As we mentioned last week, Mainz have struggled to pick up points against those around them despite a big improvement in fortunes under Bo Svensson and the 1-1 draw with 17th-placed Arminia Bielefeld did little to dispel that theory.
Köln come in to this game on the back of just one win in eight matches. However, one-goal defeats to Union Berlin and Wolfsburg and a draw with Dortmund in their last three outings indicate they remain committed to the cause. Currently in the relegation play-off spot, a win would see them move out of the bottom three and one step closer to safety.
Markus Gisdol’s side also have the easiest run-in on paper with Schalke, Hertha BSC and Augsburg still to come. While Mainz also face the Berlin outfit, they will also play against three of the top four, as well as Dortmund. Three points here could give them more room for error going into the final few weeks.
4 | Eintracht Frankfurt vs Wolfsburg: the surprise Champions League competitors
If you had said at the start of the season that both Eintracht Frankfurt and Wolfsburg would be closing in on a spot in next term’s Champions League, you would have been met with a few raised eyebrows. The two sides finished ninth and seventh respectively last term and were at least 16 points away from the top four.
Now, Frankfurt are seven points above Dortmund in fifth, while Wolfsburg are a further four in front. Barring any big collapses, both sides will be competing amongst the continent’s elite next term, a reward both have earned.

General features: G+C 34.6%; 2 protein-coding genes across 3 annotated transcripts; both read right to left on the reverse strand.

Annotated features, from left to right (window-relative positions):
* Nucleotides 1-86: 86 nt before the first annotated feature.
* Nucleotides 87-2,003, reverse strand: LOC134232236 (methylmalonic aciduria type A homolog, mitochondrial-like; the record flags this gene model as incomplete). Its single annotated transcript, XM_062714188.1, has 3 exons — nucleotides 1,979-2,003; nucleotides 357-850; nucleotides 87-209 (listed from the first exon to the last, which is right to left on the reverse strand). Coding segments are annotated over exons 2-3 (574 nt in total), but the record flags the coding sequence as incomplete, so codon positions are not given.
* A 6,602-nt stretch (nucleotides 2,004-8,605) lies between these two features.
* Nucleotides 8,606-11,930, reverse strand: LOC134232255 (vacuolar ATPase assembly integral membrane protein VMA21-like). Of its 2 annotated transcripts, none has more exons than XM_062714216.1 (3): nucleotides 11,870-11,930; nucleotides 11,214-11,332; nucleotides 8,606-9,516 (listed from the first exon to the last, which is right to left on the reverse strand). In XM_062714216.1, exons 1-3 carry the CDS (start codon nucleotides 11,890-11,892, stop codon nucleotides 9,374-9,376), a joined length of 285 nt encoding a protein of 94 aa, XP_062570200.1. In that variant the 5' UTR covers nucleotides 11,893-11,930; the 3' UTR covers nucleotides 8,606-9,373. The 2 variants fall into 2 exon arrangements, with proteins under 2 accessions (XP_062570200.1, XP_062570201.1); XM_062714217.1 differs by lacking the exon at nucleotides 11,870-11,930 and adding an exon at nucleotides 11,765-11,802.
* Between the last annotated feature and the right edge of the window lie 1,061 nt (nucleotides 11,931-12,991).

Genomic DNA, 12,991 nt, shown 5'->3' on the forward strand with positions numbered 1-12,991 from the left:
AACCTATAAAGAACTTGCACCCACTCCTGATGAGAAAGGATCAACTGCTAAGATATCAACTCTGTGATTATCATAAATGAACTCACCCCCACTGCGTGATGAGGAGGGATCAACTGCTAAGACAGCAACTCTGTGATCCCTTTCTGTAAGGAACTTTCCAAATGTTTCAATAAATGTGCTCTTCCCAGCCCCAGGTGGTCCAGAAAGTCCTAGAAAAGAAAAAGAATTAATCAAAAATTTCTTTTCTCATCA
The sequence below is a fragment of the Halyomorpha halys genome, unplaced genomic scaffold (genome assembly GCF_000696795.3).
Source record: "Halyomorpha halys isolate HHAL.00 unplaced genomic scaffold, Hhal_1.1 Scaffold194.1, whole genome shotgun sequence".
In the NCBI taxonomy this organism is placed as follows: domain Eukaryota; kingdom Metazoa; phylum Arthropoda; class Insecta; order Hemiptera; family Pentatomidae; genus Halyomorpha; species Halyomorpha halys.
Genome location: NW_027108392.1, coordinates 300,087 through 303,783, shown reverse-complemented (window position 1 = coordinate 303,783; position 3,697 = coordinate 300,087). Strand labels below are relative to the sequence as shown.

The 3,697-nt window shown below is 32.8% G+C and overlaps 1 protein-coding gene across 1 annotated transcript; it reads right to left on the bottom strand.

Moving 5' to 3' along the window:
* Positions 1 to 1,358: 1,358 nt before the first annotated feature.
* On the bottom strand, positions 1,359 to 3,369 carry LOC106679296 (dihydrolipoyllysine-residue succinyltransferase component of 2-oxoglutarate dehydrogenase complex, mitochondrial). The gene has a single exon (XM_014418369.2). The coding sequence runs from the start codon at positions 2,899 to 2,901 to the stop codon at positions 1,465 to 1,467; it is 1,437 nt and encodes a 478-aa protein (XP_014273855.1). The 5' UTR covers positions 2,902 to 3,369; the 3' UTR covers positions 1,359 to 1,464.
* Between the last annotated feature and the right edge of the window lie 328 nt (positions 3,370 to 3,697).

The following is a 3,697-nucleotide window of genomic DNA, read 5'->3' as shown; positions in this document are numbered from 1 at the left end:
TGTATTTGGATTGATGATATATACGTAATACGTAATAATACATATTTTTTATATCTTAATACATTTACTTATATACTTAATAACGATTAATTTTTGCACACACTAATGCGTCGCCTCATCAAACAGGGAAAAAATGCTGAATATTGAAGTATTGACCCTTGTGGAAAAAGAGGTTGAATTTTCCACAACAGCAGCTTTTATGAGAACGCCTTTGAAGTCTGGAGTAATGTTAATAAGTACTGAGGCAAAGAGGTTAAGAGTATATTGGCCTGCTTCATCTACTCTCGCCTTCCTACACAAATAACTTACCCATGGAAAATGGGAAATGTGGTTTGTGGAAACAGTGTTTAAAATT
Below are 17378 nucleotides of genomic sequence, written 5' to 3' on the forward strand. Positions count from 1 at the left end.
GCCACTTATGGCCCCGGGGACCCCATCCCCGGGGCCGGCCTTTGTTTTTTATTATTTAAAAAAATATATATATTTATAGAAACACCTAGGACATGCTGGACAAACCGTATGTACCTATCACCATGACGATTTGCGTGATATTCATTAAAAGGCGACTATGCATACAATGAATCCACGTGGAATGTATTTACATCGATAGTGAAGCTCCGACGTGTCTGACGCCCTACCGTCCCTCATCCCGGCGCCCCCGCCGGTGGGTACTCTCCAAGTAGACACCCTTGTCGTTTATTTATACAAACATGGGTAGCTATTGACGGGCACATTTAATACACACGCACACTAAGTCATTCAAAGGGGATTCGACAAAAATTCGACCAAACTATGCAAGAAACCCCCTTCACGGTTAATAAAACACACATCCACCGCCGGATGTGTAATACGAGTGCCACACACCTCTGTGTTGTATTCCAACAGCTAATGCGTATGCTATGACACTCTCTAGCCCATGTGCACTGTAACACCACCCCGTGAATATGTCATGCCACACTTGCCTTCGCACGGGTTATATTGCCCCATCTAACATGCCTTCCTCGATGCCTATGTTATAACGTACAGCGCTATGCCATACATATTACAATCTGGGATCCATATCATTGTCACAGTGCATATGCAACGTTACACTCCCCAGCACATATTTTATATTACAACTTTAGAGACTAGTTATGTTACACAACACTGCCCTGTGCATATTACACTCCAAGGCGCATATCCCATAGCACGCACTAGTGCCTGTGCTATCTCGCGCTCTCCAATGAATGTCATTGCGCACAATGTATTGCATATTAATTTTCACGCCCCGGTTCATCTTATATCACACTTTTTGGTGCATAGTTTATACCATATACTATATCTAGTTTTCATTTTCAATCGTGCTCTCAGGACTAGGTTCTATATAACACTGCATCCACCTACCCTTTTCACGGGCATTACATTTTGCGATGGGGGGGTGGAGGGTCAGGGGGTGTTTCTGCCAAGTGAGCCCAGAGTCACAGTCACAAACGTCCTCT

This clash will pit a glorious attack against a sturdy defence. Only Bayern have scored more than Frankfurt’s 55 goals in the Bundesliga as André Silva and Filip Kostić have shone, while no team has conceded less than Wolfsburg’s backline, which includes one of the signings of the season in French youngster Maxence Lacroix. Adi Hütter’s men are perhaps slightly more in need of a win to stay out of the grasps of Dortmund and Leverkusen, but both teams should be able to perform without crippling pressure.
5 | Kramer aims to turn around Bundesliga home record
Given that Bielefeld have the lowest market value of any team in the Bundesliga, as well as one of the smallest budgets, it is somewhat of a surprise to see them remain in the fight for survival in the top flight. As it stands, they are 17th and will be automatically relegated if nothing changes between now and the end of the season, but they are level on points with Köln just above them and just two behind Mainz.
If only their home form this term had been stronger. Die Arminen have already lost a club-record nine matches at Bielefelder Alm, their home ground, and they face Freiburg this Friday as they aim to turn things around. Whether Frank Kramer is the man to do it, though, is up for debate. Albeit with limited experience in the top flight, the former Germany youth manager is yet to win at home in the Bundesliga, with this his third job in the top flight after short spells with Hoffenheim and Greuther Fürth.
History, though, may be on Bielefeld’s side – they have prevailed in their last three home matches against Freiburg at this level. With Augsburg, Schalke and Hertha to come in the next four matches following this one, three points against Christian Streich’s men could give Bielefeld the boost they need to escape the drop.